As you know, if you’re a regular reader, I’m moving from suburban Atlanta back to my hometown of Cape Hatteras, North Carolina. Hatteras is not much more than a sandbar. The nearest Wal-Mart is an hour and a half away, and fishing and tourism are the main industries. It’s tiny in a way that most towns are not tiny anymore, and it’s that way because of geography. There just isn’t much space for development.
When asked why I’m making this move, I give the obvious answers of wanting to be closer to my family and to live at the beach. That’s not entirely true, though. There’s a reason much deeper and harder to explain, a reason that I can sum up most simply by saying that I am looking for roots in an increasingly rootless world.
It’s no secret that I hate living in Atlanta. I’ve harped on that over and over. It isn’t only the traffic, the big box stores, the takeover of the chain restaurants that destroy local identity, and the feeling of being a cog in a giant, grinding wheel; it’s that nothing here is mine. None of this belongs to me. My ancestors didn’t defend Atlanta in the Civil War, or farm the stubborn red clay for 50 years before the developers showed up. I have no connection to the land here, no heritage, no legacy.
It’s taken a while to articulate what I feel about my life here, but the best word I have is rootlessness. I feel like a little plant trying to take root in bad soil, trying to eke out an existence, maybe to bloom even, in a bad patch of earth. There’s nothing for me to hold onto here.
When we move back to the island, my kids will have a heritage there, a sense of belonging. My father has been fishing the waters off Cape Hatteras for 40 years. My grandfather had one of the first sport fishing boats in Hatteras way back in the 50’s, before Hatteras became a globally known game fishing destination. I’ll be able to put my kids on my dad’s commercial boat and point out over the Pamlico Sound and say, “This is yours. This belongs to you,” not in an ownership sense or the way we conceptualize private property, but in the sense of heritage.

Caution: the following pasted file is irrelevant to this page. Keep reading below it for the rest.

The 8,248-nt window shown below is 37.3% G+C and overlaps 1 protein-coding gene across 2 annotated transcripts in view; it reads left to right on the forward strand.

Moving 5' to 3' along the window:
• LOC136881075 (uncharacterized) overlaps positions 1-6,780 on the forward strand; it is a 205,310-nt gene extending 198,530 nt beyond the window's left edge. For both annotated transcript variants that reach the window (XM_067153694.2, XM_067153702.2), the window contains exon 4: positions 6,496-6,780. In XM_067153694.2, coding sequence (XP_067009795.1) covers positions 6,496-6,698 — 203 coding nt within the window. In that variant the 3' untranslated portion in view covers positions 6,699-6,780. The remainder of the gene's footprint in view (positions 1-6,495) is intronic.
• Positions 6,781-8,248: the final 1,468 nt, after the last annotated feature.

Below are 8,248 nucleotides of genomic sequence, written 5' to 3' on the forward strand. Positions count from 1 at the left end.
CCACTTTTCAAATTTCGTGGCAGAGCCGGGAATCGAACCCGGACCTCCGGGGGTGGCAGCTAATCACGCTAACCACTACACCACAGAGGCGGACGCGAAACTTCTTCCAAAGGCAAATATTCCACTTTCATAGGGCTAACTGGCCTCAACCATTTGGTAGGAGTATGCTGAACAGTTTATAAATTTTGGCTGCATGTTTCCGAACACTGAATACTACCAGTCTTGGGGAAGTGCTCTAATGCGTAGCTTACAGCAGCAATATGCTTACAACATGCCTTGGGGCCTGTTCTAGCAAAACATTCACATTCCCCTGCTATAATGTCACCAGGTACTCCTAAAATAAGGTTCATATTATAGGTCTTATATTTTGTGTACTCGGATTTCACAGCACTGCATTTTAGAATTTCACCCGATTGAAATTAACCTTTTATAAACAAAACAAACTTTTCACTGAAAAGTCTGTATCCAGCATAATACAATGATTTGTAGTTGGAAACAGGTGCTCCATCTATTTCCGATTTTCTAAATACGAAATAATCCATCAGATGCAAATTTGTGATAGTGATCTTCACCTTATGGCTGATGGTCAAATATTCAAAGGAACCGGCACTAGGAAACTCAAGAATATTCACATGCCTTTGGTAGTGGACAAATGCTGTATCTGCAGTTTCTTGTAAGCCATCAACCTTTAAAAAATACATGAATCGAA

Commercial fishing is a way of life all over the world, from Iceland to Indonesia. There’s a shared fellowship between people who take their living from the sea. Even though their father isn’t a fisherman, it’s important for my kids to know that my father was, and what that meant for me.
It’s an unpopular opinion right now, but heritage is an important part of being human. If we have no sense of who we are and where we came from, we run the risk of letting ourselves be convinced that we are just “machines for making money.” The temptation of this tech society we’re all embedded in is to think that the past holds nothing for us and we must always be living for the future. Progress is the thing that counts. We must make lots of money and be entertained and have the newest smartphone because that’s Progress. We have sayings like “The Future is Now,” because we want to believe that what we’re doing is the very best thing that’s ever been done, even though most of the evidence points to the opposite. If the future is so bright, and the future is now, how come we’re all medicated for depression and anxiety?
We are very quickly forgetting the wisdom of our grandparents, the generation that survived without Netflix and smartphones. They sat on the porch swing and watched the sun go down instead.
By moving, I hope to hang on to my heritage, pass it down to my kids, and teach them that they come from somewhere. I want them to be grounded in a very specific landscape and way of life. They are not just mindless consumers or machines for making money.